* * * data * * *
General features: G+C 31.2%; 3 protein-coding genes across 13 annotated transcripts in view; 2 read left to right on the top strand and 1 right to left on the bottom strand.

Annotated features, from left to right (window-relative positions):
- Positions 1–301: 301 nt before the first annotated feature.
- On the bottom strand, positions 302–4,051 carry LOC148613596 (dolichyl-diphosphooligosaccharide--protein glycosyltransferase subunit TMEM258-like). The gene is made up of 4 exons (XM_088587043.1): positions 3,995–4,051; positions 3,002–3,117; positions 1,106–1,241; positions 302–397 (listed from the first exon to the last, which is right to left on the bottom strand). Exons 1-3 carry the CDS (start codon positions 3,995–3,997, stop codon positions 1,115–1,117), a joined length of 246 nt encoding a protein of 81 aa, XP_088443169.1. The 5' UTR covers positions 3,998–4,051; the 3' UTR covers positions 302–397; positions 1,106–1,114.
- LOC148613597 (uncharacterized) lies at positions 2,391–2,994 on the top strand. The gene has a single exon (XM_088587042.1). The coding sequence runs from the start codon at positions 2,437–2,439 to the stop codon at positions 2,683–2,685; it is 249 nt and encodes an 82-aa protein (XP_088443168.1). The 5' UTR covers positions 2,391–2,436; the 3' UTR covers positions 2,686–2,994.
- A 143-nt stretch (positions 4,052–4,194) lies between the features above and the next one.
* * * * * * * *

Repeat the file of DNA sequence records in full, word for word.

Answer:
General features: G+C 31.2%; 3 protein-coding genes across 13 annotated transcripts in view; 2 read left to right on the top strand and 1 right to left on the bottom strand.

Annotated features, from left to right (window-relative positions):
- Positions 1–301: 301 nt before the first annotated feature.
- On the bottom strand, positions 302–4,051 carry LOC148613596 (dolichyl-diphosphooligosaccharide--protein glycosyltransferase subunit TMEM258-like). The gene is made up of 4 exons (XM_088587043.1): positions 3,995–4,051; positions 3,002–3,117; positions 1,106–1,241; positions 302–397 (listed from the first exon to the last, which is right to left on the bottom strand). Exons 1-3 carry the CDS (start codon positions 3,995–3,997, stop codon positions 1,115–1,117), a joined length of 246 nt encoding a protein of 81 aa, XP_088443169.1. The 5' UTR covers positions 3,998–4,051; the 3' UTR covers positions 302–397; positions 1,106–1,114.
- LOC148613597 (uncharacterized) lies at positions 2,391–2,994 on the top strand. The gene has a single exon (XM_088587042.1). The coding sequence runs from the start codon at positions 2,437–2,439 to the stop codon at positions 2,683–2,685; it is 249 nt and encodes an 82-aa protein (XP_088443168.1). The 5' UTR covers positions 2,391–2,436; the 3' UTR covers positions 2,686–2,994.
- A 143-nt stretch (positions 4,052–4,194) lies between the features above and the next one.